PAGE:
You have 21 days from when the citation was issued to appear. You may make your appearance online, by mail, by telephone, and in person. Live Chat and email do not satisfy an appearance. If you fail to make your appearance within the 21 days, you are subject to added fines, fees, and possible warrants for your arrest. Civil citations have 31 days to appear. If you are unsure which type of citation you received, you can contact the Court before the 21 days expires to verify.
Juvenile (16 & Younger):
Article 45.0215, C.C.P., requires the parent, managing conservator, or custodian of a defendant under age 17 to appear in open court with their child. This rule applies regardless of how the defendant wants to handle his or her case. If the defendant wishes to be represented by an attorney, they are still required to be present in court with a parent or legal guardian.
Cases include but not limited to, traffic, curfew, alcohol, tobacco, and assault cases. The juvenile court seeks to divert juvenile offenders from continued criminal behavior while holding juveniles responsible for their conduct.
The parent of the juvenile will receive a notice to appear, and it will contain the date, time, and location of the hearing. We will mail the hearing to the address on the citation. If you fail to appear at the court date, a notification will be sent to the Texas Department of Public Safety (DPS) to suspend your driver's license or to prohibit you from obtaining one.
During the first appearance setting, prosecutors will meet with the juvenile and the parent or guardian to discuss options for resolving the case. Depending on the specific situation, options may include deferred disposition, community service, or participation in Teen Court. The juvenile also has the option of requesting a trial before a Judge or a jury.
You may call 217-670-4948 to speak to the juvenile clerk, make the request by mail or in-person at the Court.
This request needs to be made at least one (1) day before the day of the pre-trial. A cash bond in the amount of the citation will be required to reset a pre-trial date.
Hiring an Attorney:
If the defendant wishes to be represented by an attorney, they are still required to be present in court with a parent or legal guardian.
If you have hired an attorney to represent your case(s), the Court will communicate all matters through the attorney. Contact the attorney's office for advisement or status of your citation(s).
Make sure you keep in contact with the attorney's office for court dates, payments, or programs that are due.
A request to change something the attorney has set up for you must go through that attorney's office. (Due dates, amounts or programs).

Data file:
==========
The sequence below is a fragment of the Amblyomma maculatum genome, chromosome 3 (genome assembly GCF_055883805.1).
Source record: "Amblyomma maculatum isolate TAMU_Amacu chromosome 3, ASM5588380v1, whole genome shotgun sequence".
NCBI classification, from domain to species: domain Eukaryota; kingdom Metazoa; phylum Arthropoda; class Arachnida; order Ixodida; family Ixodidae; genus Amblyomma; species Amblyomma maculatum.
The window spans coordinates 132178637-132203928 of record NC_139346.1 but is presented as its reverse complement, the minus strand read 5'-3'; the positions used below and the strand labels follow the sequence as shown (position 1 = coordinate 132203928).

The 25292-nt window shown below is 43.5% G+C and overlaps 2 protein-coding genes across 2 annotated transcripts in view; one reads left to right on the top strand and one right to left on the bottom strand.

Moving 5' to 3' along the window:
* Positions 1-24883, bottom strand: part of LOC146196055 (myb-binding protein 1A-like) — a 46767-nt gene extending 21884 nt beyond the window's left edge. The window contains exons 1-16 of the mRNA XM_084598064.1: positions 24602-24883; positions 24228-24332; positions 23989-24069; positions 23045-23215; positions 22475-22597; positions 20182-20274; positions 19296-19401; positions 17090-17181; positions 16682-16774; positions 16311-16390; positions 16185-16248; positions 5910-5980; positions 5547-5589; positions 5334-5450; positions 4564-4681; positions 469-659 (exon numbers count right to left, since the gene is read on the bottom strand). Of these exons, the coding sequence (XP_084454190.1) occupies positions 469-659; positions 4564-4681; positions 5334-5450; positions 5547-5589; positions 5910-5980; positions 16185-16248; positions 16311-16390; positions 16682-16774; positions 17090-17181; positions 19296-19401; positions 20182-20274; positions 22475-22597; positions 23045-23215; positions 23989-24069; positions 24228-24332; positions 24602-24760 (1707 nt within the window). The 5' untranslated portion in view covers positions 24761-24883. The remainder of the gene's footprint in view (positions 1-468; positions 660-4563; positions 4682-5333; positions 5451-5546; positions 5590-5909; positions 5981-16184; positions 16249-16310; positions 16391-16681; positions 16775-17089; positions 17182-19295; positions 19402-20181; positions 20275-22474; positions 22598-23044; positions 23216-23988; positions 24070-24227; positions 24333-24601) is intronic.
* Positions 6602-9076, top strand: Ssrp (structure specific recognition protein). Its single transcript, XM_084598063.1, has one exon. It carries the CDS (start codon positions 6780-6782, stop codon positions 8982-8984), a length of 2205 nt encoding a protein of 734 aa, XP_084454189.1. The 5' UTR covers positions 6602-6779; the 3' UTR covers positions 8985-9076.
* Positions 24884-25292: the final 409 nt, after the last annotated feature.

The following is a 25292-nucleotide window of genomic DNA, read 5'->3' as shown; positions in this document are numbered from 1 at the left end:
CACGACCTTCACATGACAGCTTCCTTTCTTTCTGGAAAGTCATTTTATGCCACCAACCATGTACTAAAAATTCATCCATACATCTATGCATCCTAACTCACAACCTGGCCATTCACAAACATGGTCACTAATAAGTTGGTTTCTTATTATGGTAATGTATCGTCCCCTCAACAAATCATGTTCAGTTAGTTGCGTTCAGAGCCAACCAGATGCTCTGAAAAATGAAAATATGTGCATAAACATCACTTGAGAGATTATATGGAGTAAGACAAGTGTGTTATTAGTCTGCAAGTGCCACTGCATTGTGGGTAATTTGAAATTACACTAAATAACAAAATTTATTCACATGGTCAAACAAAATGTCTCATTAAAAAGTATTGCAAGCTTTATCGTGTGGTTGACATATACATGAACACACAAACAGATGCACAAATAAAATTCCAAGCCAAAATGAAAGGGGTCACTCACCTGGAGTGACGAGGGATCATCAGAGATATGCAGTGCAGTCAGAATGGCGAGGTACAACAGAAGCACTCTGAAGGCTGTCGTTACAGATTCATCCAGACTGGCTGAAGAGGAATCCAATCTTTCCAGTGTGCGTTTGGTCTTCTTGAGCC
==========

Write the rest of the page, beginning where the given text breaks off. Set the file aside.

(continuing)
Request to Change Plea or Order from Judge:
You may request a change of program, plea or Judge's order, by mail and in-person at the Court with picture identification. You may not request court changes by phone, email, fax, or live chat. Be prepared to make any payment owed at the time of the request. This request needs to be made at least one (1) day before the court hearing. Be prepared to make any payment owed at the time of the request.
The Court uses the postmark date on the letter (stamped by the postal service) as the received date. Mailing certified is recommended but is not required.
Know Before You Go:
- No payment is allowed on juvenile citations before appearing before the Judge. You may go online to "How Much is My Fine?" (Click Here) to get an idea of the citation amount.
- Juvenile court has a strict dress policy. Anyone dressed in violation of the Court's dress policy will not be allowed in the courtroom. To review the dress policy, (Click Here)
- Spanish interpreters are at the Court for those in need of one. Please contact the Court before the court date if you need an interpreter for a language other than Spanish.
- The juvenile must appear in Court with at least one parent or legal guardian. Relatives, older siblings, or friends are not allowed to appear in the place of the parent or legal guardian.
- Failure to appear at a juvenile court hearing may result in an order being issued to take the juvenile into non-secured custody.
Teen Court Program:
Teen Court is a diversion program for teens by teens that allows juveniles to resolve their cases through a positive learning experience that teaches them about the judicial process.
A group of teen jury members will hear the case and decide punishment, which includes community service and service on the teen court jury. Juveniles can complete their community service at teen court by training in the role of a judge, prosecutor, defense attorney, bailiff, or jury member.
To Be Eligible:
- Enter a plea of guilty or no contest in open court in the presence of a parent, managing conservator, or custodian and request, either in writing or orally, the teen court program;
- Be under the age of 18 or enrolled in a secondary school;
- Charged with a misdemeanor punishable by fine only or a violation of a penal ordinance of a political subdivision, including a traffic offense punishable by fine only;
Not have completed a teen court program in the two years preceding the date that the alleged offense occurred; and
- Payment of an administrative fee and probation is mandatory.
Who Can Volunteer:
Anyone can volunteer! Teenagers between the ages of 13 -16 (Ask about age) can volunteer to serve as a judge, prosecutor, defense attorney, bailiff, or jury member. Licensed attorneys are welcome to volunteer as trainers. All others are welcome to help with the facilitation and coordination of teen court.
Please contact the Juvenile Court Coordinator at 214-670-0109.
When is Teen Court: (Needs to be updated)
Time of Teen Court: (Needs to be updated)
Location of Teen Court: